I have been consulting this guide: https://www.lsc-group.phys.uwm.edu/daswg/projects/nds-client/doc/manual/index.html

I made a couple plots using data from when I cooled the cryostat down last week to test out grabbing data from different channels. These are plots of the temperature, RMS fundamental mode amplitude, and Q for 6 hours. Clearly I need to do more low pass filtering on the Q data, since the quality factor should never be less than zero. The amplitude set point was c = 500.



  1288   Sat Aug 8 17:34:50 2015 DmassDailyProgressSiFiMoved pump for sifi

The turbo was touching the chair by the workstation and very easy to kick the power button. I closed the sifi vacuum,. turned off the pump, and moved the pump back towards the table.

It seemed to be in the bad location because of ground flatness (lack thereof), so I shimmed it up with some aluminum foil.

  1290   Mon Aug 10 21:26:29 2015 BrianDailyProgressSensorsWilcoxon accelerometer troubles

[Brian, DMass]

We've been trying to use the Wilcoxon accelerometers to measure the seismic noise in the cryo lab. We were able to see a signal from a shaker next to the Wilcoxon, however we could not see any seismic noise at low frequencies.

We went through and checked all the channels on the Wilcoxon amplifier. Of the 10 channels, we found 4 of them to be completely bad. Channels 4 and 8 looked ok. 9 and 10 had similar sensitivity to 4 and 8 but had a higher noise floor. 2 had the same noise floor as 4 and 8 but lower sensitivity.

We also found that the gain switch on the amplifier is bad. Flipping it to gain 10 increased the signal by ~5x but the noise floor by ~20x.

We tested a different cable and found similar results between the two. We also tried 5 different Wilcoxon accelerometers and saw fairly similar results across the board. There was a difference of ~40% between the least and most sensitive aceelerometer. The two most sensitive accelerometers are the ones labeled A and D. However they both still could not see any seismic noise.

We then tried using some of the tiny Kistler accelerometers. The Kistlers saw what looked to be seismic noise, even though the Wilcoxons are rated 10x more sensitive.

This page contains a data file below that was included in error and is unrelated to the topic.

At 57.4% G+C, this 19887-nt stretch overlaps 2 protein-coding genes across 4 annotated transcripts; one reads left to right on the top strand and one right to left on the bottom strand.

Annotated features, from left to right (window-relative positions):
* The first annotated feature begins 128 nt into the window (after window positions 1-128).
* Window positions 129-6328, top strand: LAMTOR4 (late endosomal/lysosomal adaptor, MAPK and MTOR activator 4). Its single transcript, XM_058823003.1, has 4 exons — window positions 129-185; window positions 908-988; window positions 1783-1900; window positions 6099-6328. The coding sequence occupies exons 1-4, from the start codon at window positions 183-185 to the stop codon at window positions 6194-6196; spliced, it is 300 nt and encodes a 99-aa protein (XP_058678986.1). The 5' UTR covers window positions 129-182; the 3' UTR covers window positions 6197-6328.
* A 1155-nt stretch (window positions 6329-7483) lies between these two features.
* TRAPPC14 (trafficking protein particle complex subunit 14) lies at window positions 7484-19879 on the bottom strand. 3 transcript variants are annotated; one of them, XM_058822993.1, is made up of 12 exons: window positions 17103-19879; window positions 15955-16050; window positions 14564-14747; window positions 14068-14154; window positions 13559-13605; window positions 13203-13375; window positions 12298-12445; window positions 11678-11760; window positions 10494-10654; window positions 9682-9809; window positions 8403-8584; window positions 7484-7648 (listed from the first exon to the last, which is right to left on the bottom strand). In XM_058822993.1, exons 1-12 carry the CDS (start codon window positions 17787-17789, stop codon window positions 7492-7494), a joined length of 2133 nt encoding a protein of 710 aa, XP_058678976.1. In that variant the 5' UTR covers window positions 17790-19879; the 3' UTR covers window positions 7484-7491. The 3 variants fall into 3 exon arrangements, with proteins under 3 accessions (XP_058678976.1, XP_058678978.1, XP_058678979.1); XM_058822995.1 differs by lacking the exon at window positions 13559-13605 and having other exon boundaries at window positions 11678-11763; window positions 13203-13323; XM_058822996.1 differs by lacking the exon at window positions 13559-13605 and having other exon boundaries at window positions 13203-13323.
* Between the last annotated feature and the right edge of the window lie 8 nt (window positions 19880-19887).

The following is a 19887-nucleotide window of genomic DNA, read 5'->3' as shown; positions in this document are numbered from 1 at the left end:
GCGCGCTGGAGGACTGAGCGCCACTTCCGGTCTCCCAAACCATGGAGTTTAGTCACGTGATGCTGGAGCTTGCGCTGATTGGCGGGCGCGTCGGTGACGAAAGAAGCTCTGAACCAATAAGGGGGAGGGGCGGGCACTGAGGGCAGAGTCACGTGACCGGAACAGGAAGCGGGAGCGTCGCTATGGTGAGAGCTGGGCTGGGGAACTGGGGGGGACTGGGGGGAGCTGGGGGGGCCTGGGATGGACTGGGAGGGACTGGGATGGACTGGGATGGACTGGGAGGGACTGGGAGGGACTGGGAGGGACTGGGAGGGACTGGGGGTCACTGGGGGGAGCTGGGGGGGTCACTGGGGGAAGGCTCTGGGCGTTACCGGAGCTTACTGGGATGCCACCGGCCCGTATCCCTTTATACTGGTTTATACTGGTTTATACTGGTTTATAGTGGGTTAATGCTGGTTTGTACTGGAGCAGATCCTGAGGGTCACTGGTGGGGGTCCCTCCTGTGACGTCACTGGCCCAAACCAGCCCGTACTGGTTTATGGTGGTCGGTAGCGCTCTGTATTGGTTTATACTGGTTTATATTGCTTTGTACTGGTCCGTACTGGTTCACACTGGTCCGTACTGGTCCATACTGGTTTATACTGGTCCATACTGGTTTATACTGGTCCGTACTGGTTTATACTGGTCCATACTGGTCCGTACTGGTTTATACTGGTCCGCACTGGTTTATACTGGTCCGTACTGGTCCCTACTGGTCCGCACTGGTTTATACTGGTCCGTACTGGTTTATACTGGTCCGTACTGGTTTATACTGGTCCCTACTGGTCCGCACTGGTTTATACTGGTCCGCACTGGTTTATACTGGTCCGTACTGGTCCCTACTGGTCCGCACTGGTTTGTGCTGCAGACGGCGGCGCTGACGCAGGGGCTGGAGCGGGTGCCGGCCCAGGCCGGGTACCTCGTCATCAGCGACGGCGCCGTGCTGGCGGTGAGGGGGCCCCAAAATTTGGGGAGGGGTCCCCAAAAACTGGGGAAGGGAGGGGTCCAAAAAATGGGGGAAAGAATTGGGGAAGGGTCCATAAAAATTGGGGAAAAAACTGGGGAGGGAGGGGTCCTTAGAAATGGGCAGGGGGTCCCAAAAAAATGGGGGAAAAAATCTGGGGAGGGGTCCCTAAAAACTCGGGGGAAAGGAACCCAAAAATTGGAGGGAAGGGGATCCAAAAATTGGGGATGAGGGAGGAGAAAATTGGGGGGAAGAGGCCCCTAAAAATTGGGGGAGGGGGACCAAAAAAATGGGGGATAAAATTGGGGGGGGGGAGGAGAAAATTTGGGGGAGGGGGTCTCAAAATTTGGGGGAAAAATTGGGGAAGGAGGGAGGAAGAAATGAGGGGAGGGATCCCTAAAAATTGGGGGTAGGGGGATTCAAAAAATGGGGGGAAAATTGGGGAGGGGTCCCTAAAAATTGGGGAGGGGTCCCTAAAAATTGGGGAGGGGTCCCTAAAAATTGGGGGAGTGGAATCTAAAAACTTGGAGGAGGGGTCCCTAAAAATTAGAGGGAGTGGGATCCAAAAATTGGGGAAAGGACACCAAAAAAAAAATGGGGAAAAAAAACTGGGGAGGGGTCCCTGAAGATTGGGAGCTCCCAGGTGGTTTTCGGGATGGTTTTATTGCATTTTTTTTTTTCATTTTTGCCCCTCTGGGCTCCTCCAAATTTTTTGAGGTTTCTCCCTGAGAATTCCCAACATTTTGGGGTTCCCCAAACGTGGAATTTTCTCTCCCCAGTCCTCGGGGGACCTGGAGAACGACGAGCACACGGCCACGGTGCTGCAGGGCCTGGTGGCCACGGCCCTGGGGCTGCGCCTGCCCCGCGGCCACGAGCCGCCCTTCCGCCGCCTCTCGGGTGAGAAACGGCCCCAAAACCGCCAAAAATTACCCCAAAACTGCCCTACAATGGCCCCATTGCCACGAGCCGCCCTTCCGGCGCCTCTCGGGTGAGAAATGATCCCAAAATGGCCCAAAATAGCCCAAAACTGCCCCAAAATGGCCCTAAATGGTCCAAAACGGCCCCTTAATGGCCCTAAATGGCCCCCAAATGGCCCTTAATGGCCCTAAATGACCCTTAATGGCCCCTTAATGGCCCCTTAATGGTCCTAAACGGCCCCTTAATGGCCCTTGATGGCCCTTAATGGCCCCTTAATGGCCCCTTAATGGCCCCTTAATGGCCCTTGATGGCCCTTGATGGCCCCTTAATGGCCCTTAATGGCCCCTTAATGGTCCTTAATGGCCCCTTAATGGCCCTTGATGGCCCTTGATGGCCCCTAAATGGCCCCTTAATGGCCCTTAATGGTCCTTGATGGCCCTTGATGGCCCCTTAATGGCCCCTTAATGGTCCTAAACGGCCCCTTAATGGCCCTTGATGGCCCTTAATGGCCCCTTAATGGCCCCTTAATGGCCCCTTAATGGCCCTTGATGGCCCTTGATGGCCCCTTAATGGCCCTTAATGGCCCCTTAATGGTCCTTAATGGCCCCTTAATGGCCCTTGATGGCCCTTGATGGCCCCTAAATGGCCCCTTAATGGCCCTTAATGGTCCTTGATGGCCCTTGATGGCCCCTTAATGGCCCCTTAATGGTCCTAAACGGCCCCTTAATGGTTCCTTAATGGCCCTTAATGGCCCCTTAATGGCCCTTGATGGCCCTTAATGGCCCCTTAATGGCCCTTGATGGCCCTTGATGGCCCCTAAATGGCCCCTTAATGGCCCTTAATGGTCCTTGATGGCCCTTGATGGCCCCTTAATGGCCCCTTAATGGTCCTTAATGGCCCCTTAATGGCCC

Tomorrow we will be going to the 40m to try out our Wilcoxons on their amplifier to try and determine where the fault is.

  1293   Tue Aug 11 17:38:22 2015 BrianDailyProgressSensorsWilcoxon accelerometer troubles

[Brian, DMass]

Today we went to the 40m and checked our Wilcoxons on their setup with Eric Q. All of our accelerometers appeared to be working normally.

We then went back to the cryo lab and tested some of the parts from the 40m with our setup. We found that our power supply was too low voltage. With the correct power supply, our amplifier and accelerometer worked normally. We found a power supply in the cryo lab that works and returned the parts we borrowed to the 40m.


  1294   Tue Aug 11 21:09:32 2015 MattDailyProgressSiFi - ringdownNew Glasgow cantilever measurements

I have started taking measurements with one of the new Glasgow cantilevers (CRYO:1292). First I took some pictures out of curiosity and to see what the cantilever surface looks like before we handle them:

I think that the surface quality looks pretty comparable to the Taiwan cantilever, but I'm not being at all quantitative.

I also replaced the pressure gauge, since the old gauge wasn't giving accurate readings at low pressures (gauge would get stuck and display 2e-7 torr).

I began the measurement process by looking at the impulse response of the oscillator to find the first couple modes:

It looks like the first three modes are at 66, 417, and 1198Hz. I can easily excite the first two modes, so I'm focused on measuring the quality factor at these resonances. The first mode has a very long decay time (~450s) and starts to get clipped at medium to large amplitudes, so I wasn't able to measure the Q with a ringdown very accurately. I suspect the clipping is due to a bad clamping position, but I'll play with the optics some more to see if I can get better alignment. I measured the decay time of the 2nd mode to be ~80s, so Q=1e5. Pretty comparable to the Taiwan cantilever. This is at room temperature and 2.6e-4 torr. The filtered 2nd mode ringdown is shown below:

I tried to set up continuous measurements on the first two modes to look at Q as the pressure continues to decrease, but got the error message:

Cannot open related display:



when I try to set up the UGF block on the amplitude locked loop stage. It looks like the UGF.adl file in this directory has gone missing! I spent some time trying to fix this but was unsuccessful, so I'll ask around. Hopefully I will be able to take some continuous and cryogenic measurements tomorrow.

  1296   Wed Aug 12 17:49:26 2015 MattDailyProgressSiFiMore Glasgow measurements

I was able to get the continuous measurements working today for the first two modes of the new Glasgow cantilever:

Continuous Measurements at 300K and 2.3e-5 torr
Eigenfrequency Q Amplitude set point c Gain H UGF
66Hz 1.3e5 1500 3 0.26
417Hz 2.05e5 500 -10 0.4Hz